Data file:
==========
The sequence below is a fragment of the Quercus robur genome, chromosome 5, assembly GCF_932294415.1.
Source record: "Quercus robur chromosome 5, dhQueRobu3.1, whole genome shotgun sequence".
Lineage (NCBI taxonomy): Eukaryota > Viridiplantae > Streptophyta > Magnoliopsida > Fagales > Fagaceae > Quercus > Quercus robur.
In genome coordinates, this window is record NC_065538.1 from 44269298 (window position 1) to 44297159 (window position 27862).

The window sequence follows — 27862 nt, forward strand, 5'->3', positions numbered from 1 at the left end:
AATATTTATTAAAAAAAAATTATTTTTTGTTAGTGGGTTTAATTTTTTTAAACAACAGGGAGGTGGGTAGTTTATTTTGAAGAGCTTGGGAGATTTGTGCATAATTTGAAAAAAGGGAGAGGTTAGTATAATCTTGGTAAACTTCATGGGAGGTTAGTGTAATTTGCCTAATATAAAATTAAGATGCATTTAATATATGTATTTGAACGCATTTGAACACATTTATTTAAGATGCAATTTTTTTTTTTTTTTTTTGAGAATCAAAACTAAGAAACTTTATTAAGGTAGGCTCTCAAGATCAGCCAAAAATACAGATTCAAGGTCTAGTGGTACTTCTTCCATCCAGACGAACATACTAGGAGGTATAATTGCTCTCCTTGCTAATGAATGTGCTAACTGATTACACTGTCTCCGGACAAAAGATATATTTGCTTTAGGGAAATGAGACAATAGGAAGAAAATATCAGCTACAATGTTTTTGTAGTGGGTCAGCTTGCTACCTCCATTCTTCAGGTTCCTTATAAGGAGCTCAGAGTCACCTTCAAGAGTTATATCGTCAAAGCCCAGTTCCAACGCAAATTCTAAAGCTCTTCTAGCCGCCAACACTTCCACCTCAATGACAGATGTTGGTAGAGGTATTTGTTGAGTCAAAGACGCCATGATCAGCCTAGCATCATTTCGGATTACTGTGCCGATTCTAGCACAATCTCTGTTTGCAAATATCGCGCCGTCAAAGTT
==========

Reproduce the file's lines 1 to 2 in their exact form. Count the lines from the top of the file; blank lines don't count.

The sequence below is a fragment of the Quercus robur genome, chromosome 5, assembly GCF_932294415.1.
Source record: "Quercus robur chromosome 5, dhQueRobu3.1, whole genome shotgun sequence".